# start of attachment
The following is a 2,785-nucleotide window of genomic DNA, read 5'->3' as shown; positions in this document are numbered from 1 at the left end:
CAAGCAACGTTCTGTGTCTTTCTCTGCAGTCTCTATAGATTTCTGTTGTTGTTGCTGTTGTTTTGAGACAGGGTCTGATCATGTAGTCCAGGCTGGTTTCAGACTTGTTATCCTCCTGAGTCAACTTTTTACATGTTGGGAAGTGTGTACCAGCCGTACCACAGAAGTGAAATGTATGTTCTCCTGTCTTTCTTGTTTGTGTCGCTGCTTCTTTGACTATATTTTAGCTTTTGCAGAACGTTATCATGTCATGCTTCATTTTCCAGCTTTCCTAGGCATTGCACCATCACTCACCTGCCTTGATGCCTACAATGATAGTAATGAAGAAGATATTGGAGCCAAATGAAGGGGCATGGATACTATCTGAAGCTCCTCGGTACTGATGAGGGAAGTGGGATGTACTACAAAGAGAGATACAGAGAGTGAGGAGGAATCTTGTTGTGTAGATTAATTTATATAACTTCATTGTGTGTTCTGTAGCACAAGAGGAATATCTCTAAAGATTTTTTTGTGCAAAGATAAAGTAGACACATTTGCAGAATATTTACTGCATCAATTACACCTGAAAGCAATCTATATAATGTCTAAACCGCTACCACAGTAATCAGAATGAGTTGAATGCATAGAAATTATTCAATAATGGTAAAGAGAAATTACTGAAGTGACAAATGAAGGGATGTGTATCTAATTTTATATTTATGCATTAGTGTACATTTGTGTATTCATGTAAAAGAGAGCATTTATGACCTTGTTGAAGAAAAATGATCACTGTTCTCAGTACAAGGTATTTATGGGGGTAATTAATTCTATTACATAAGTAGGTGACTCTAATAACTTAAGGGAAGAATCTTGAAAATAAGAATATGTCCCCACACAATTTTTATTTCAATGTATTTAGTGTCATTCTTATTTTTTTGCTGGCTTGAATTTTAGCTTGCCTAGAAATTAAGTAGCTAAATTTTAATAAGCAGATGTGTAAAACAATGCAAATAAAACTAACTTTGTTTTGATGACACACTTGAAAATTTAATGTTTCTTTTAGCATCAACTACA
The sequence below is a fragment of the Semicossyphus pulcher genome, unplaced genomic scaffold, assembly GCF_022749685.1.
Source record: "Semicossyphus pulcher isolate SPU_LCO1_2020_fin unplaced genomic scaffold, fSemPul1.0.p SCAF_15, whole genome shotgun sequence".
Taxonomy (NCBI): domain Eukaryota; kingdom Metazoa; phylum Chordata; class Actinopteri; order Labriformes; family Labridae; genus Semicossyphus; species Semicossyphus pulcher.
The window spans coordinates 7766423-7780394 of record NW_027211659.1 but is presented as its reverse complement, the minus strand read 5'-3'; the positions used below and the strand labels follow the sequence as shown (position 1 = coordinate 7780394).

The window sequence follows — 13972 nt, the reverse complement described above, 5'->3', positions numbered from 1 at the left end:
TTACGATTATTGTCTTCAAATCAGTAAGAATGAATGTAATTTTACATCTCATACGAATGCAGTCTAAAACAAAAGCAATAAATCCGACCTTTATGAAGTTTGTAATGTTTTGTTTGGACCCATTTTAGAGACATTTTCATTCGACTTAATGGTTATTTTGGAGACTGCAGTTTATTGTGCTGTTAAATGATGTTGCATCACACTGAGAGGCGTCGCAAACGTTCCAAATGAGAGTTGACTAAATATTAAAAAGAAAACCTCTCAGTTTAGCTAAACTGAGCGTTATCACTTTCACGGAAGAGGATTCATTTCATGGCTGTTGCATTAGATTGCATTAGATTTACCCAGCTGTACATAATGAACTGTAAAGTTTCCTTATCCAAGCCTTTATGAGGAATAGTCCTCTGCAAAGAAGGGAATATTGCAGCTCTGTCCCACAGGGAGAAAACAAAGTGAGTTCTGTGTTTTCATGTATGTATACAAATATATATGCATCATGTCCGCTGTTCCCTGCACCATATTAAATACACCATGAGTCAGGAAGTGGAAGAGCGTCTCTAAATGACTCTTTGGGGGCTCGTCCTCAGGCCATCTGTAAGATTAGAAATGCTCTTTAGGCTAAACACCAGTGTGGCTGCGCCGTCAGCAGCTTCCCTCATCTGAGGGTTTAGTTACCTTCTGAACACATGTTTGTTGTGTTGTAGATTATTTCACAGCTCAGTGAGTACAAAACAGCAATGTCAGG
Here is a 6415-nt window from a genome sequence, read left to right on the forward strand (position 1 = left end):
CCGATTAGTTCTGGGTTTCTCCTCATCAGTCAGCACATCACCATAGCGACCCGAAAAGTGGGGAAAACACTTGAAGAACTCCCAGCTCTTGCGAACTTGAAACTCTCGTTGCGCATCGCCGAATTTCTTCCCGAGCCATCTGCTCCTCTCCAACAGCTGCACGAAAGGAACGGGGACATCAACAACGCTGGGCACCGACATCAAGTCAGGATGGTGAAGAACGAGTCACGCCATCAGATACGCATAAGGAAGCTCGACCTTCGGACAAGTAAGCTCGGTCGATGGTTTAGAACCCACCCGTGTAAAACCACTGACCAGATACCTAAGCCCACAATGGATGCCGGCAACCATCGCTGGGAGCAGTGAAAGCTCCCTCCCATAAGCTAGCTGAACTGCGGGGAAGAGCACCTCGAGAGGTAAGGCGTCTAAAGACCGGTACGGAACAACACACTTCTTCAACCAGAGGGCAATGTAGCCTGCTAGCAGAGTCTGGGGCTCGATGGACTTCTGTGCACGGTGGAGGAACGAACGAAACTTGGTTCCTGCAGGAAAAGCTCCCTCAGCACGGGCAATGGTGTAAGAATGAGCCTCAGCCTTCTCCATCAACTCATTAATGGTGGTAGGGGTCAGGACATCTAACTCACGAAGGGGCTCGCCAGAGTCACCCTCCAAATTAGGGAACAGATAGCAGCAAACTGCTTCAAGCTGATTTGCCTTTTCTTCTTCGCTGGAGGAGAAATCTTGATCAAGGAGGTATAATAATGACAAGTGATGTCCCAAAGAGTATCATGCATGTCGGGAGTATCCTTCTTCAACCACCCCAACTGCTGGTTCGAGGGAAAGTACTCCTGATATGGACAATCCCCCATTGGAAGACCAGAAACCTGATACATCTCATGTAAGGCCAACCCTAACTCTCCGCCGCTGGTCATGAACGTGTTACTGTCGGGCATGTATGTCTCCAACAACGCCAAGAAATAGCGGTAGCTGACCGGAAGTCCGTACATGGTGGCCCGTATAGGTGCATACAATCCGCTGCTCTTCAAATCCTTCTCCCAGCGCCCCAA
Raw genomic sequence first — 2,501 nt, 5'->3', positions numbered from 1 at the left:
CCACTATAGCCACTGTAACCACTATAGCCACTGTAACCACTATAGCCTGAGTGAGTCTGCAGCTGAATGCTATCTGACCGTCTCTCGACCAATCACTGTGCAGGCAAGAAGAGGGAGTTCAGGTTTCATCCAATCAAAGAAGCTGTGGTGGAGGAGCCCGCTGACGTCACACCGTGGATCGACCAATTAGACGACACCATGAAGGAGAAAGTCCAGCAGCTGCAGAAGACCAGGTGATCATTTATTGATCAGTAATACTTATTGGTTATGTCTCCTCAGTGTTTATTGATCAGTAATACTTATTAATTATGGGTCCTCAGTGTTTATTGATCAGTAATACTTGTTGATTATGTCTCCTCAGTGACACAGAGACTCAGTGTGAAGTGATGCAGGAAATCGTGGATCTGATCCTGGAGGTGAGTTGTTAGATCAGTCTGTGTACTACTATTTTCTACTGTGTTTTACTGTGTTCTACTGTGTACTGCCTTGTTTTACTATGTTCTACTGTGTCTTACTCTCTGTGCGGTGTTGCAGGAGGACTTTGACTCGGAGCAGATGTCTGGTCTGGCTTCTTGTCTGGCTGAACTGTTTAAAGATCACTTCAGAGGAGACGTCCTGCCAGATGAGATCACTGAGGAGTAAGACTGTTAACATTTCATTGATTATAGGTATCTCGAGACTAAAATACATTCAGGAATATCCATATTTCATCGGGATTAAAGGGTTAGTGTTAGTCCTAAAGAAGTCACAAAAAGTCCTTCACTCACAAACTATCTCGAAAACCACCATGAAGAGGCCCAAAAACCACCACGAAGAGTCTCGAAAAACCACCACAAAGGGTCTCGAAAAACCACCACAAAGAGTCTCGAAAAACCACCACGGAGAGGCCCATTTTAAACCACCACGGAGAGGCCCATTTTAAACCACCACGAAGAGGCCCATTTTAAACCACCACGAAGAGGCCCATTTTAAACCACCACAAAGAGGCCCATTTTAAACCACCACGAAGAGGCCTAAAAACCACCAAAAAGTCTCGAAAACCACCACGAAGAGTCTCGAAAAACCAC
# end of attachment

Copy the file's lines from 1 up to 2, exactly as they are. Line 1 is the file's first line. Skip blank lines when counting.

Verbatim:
The following is a 2,785-nucleotide window of genomic DNA, read 5'->3' as shown; positions in this document are numbered from 1 at the left end:
CAAGCAACGTTCTGTGTCTTTCTCTGCAGTCTCTATAGATTTCTGTTGTTGTTGCTGTTGTTTTGAGACAGGGTCTGATCATGTAGTCCAGGCTGGTTTCAGACTTGTTATCCTCCTGAGTCAACTTTTTACATGTTGGGAAGTGTGTACCAGCCGTACCACAGAAGTGAAATGTATGTTCTCCTGTCTTTCTTGTTTGTGTCGCTGCTTCTTTGACTATATTTTAGCTTTTGCAGAACGTTATCATGTCATGCTTCATTTTCCAGCTTTCCTAGGCATTGCACCATCACTCACCTGCCTTGATGCCTACAATGATAGTAATGAAGAAGATATTGGAGCCAAATGAAGGGGCATGGATACTATCTGAAGCTCCTCGGTACTGATGAGGGAAGTGGGATGTACTACAAAGAGAGATACAGAGAGTGAGGAGGAATCTTGTTGTGTAGATTAATTTATATAACTTCATTGTGTGTTCTGTAGCACAAGAGGAATATCTCTAAAGATTTTTTTGTGCAAAGATAAAGTAGACACATTTGCAGAATATTTACTGCATCAATTACACCTGAAAGCAATCTATATAATGTCTAAACCGCTACCACAGTAATCAGAATGAGTTGAATGCATAGAAATTATTCAATAATGGTAAAGAGAAATTACTGAAGTGACAAATGAAGGGATGTGTATCTAATTTTATATTTATGCATTAGTGTACATTTGTGTATTCATGTAAAAGAGAGCATTTATGACCTTGTTGAAGAAAAATGATCACTGTTCTCAGTACAAGGTATTTATGGGGGTAATTAATTCTATTACATAAGTAGGTGACTCTAATAACTTAAGGGAAGAATCTTGAAAATAAGAATATGTCCCCACACAATTTTTATTTCAATGTATTTAGTGTCATTCTTATTTTTTTGCTGGCTTGAATTTTAGCTTGCCTAGAAATTAAGTAGCTAAATTTTAATAAGCAGATGTGTAAAACAATGCAAATAAAACTAACTTTGTTTTGATGACACACTTGAAAATTTAATGTTTCTTTTAGCATCAACTACA